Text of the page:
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Education Agencies to Audit Submissions of Teacher Discipline Data Following Investigation

Following an eye-opening investigation from the USA TODAY NETWORK, education agencies in every state will now be auditing submissions of teacher discipline data to the database operated by the non-profit, the National Association of State Directors of Teacher Education and Certification

The investigation found a serious lapse in states reporting of teacher discipline data to the NASDTEC, which allowed for many instances of teachers, who had in some cases lost their licenses, to cross states to teach in schools once again.

Specifically, USA Today journalists found 1,400 cases of teachers losing their licenses that were not submitted to NASDTEC.

In its initial report, USA Today described cases of teachers losing their job in one state’s school system only to find work in another state. In some of the instances, the investigated teachers lost their jobs for getting violent with students or for sexual harassment and yet were still able to teach again.

Immediate action is being taken to figure out how to improve the broken system.

"NASDTEC executive director Phillip Rogers said Monday that education agencies in every state will be required by his organization to audit all of their submissions to the data since they joined the system to ensure their submissions are accurate and complete,” according to USA Today.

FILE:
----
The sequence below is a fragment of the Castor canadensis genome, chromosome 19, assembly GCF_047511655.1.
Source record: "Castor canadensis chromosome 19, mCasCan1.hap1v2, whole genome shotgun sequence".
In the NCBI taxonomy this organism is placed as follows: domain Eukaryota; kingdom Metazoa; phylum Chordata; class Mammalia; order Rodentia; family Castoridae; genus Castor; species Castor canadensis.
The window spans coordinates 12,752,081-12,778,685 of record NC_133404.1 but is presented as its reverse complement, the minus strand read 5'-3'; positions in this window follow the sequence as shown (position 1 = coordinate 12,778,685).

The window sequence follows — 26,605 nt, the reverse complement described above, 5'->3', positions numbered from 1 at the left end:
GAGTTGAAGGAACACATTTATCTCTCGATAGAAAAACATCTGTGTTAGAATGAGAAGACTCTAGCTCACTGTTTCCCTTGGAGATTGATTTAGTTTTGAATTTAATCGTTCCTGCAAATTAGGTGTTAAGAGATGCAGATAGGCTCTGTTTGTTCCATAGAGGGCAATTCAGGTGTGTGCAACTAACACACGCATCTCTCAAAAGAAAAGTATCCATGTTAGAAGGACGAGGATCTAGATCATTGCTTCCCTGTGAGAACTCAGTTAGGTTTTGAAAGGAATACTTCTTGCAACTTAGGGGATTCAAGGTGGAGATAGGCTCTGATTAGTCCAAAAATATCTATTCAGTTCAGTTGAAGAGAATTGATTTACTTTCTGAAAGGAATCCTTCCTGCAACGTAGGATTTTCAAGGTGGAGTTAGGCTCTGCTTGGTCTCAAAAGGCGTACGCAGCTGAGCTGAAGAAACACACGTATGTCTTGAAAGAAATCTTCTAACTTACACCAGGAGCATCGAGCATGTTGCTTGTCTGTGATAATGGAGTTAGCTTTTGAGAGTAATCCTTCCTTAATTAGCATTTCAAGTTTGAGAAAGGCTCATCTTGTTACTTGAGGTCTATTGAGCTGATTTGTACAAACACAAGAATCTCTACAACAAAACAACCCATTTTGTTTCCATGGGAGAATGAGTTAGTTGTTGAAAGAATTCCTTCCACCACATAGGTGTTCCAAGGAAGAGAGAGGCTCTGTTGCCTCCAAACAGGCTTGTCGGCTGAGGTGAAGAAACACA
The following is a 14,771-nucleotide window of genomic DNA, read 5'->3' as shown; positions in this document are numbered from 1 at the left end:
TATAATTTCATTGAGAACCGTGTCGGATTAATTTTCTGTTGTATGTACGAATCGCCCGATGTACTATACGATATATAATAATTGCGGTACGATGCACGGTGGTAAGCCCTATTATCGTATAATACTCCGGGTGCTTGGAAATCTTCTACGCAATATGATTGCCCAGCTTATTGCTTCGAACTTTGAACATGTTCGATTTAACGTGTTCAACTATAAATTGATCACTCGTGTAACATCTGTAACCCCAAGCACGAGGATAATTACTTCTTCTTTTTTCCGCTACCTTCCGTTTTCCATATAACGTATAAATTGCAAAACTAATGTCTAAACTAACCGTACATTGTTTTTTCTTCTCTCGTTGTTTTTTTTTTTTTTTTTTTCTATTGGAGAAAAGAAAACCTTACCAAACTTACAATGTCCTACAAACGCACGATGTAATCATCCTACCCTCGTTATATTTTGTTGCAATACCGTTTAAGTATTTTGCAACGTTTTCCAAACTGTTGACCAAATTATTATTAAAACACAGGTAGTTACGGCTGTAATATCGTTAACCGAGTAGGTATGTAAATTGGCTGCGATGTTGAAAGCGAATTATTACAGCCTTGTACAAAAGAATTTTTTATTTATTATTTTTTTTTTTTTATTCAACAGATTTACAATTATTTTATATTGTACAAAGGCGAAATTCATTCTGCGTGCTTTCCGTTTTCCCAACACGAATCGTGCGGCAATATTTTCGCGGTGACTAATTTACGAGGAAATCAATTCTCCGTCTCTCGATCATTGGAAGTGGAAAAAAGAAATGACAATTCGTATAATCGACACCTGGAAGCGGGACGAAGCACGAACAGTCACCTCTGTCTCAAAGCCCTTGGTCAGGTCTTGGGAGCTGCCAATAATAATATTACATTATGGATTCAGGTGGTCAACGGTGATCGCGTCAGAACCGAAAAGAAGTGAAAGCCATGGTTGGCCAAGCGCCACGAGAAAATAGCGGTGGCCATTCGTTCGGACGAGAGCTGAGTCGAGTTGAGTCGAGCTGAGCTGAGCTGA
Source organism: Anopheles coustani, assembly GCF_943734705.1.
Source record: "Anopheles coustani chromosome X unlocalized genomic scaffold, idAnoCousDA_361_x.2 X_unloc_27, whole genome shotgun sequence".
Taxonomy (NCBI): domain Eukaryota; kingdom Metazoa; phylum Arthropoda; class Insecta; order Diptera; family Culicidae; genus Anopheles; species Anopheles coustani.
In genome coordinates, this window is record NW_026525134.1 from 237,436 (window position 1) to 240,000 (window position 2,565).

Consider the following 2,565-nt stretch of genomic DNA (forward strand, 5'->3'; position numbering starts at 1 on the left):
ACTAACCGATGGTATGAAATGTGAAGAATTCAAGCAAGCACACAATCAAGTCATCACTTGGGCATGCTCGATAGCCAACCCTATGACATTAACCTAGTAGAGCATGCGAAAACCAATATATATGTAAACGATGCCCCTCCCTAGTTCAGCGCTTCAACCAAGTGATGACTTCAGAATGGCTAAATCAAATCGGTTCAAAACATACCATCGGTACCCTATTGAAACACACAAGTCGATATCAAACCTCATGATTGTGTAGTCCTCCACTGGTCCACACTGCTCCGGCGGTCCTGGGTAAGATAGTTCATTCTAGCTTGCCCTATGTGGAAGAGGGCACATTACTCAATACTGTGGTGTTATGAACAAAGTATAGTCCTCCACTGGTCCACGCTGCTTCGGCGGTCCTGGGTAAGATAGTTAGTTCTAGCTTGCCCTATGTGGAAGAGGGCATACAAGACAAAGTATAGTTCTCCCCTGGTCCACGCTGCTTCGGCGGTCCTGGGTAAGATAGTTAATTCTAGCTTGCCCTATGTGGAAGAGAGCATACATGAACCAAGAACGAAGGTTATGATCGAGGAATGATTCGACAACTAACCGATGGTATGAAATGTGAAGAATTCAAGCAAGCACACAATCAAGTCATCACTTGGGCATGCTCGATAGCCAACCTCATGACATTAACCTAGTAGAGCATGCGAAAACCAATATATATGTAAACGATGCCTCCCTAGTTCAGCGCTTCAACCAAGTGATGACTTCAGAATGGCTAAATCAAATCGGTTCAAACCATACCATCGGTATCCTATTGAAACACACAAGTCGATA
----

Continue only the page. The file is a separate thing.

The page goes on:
"Rogers said the directive for the state audits is expected within the next 10 days, and several states have already undertaken reviews of their data on their own accord. As part of the changes, he said, states will be required to validate that submissions are accurate and complete before sending them to the national database.”

In Delaware, one lawmaker is proposing legislation that would require the Department of Education to "to fully disclose details to the public when an educator’s teaching license is removed,” involving the federal government in an issue it previously had no authority over.

Some countries, like the U.K., regulate teacher disciplinary data through the federal government, which the United States does not yet do despite education advocates arguing for it in the past.

Read the full story.

Article by Nicole Gorman, Education World Contributor

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